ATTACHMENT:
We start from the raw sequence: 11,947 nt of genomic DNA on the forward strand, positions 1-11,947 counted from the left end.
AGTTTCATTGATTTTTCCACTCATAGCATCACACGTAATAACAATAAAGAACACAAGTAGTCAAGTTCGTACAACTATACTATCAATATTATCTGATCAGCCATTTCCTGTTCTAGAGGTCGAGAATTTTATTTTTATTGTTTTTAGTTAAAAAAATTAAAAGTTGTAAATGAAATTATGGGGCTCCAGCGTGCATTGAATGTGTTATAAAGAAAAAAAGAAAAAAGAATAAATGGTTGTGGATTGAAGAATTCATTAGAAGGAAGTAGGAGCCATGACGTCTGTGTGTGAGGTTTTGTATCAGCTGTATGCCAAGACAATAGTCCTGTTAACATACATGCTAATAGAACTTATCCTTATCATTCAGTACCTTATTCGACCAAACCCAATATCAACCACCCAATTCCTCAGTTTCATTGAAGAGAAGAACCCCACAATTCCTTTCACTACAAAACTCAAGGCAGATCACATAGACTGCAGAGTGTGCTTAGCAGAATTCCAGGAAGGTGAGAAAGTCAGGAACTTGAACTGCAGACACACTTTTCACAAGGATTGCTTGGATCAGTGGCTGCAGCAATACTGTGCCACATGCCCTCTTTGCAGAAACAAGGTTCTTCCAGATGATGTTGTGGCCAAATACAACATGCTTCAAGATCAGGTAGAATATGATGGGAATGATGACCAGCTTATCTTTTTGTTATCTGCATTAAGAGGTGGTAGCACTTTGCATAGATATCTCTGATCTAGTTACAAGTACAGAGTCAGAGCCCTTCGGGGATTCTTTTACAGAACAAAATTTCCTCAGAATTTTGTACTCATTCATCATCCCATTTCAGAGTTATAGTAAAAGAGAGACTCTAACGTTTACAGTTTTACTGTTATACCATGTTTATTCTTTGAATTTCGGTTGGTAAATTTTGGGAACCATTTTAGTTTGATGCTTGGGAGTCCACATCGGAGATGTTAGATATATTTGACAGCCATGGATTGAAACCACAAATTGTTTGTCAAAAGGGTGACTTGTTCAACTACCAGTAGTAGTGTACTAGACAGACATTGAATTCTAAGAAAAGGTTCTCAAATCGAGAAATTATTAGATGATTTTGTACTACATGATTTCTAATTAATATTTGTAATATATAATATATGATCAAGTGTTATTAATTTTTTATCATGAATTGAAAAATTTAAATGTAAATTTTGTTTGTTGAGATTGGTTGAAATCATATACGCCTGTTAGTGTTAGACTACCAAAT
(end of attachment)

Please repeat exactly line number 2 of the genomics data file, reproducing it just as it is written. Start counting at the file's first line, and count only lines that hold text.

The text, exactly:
AGTTTCATTGATTTTTCCACTCATAGCATCACACGTAATAACAATAAAGAACACAAGTAGTCAAGTTCGTACAACTATACTATCAATATTATCTGATCAGCCATTTCCTGTTCTAGAGGTCGAGAATTTTATTTTTATTGTTTTTAGTTAAAAAAATTAAAAGTTGTAAATGAAATTATGGGGCTCCAGCGTGCATTGAATGTGTTATAAAGAAAAAAAGAAAAAAGAATAAATGGTTGTGGATTGAAGAATTCATTAGAAGGAAGTAGGAGCCATGACGTCTGTGTGTGAGGTTTTGTATCAGCTGTATGCCAAGACAATAGTCCTGTTAACATACATGCTAATAGAACTTATCCTTATCATTCAGTACCTTATTCGACCAAACCCAATATCAACCACCCAATTCCTCAGTTTCATTGAAGAGAAGAACCCCACAATTCCTTTCACTACAAAACTCAAGGCAGATCACATAGACTGCAGAGTGTGCTTAGCAGAATTCCAGGAAGGTGAGAAAGTCAGGAACTTGAACTGCAGACACACTTTTCACAAGGATTGCTTGGATCAGTGGCTGCAGCAATACTGTGCCACATGCCCTCTTTGCAGAAACAAGGTTCTTCCAGATGATGTTGTGGCCAAATACAACATGCTTCAAGATCAGGTAGAATATGATGGGAATGATGACCAGCTTATCTTTTTGTTATCTGCATTAAGAGGTGGTAGCACTTTGCATAGATATCTCTGATCTAGTTACAAGTACAGAGTCAGAGCCCTTCGGGGATTCTTTTACAGAACAAAATTTCCTCAGAATTTTGTACTCATTCATCATCCCATTTCAGAGTTATAGTAAAAGAGAGACTCTAACGTTTACAGTTTTACTGTTATACCATGTTTATTCTTTGAATTTCGGTTGGTAAATTTTGGGAACCATTTTAGTTTGATGCTTGGGAGTCCACATCGGAGATGTTAGATATATTTGACAGCCATGGATTGAAACCACAAATTGTTTGTCAAAAGGGTGACTTGTTCAACTACCAGTAGTAGTGTACTAGACAGACATTGAATTCTAAGAAAAGGTTCTCAAATCGAGAAATTATTAGATGATTTTGTACTACATGATTTCTAATTAATATTTGTAATATATAATATATGATCAAGTGTTATTAATTTTTTATCATGAATTGAAAAATTTAAATGTAAATTTTGTTTGTTGAGATTGGTTGAAATCATATACGCCTGTTAGTGTTAGACTACCAAAT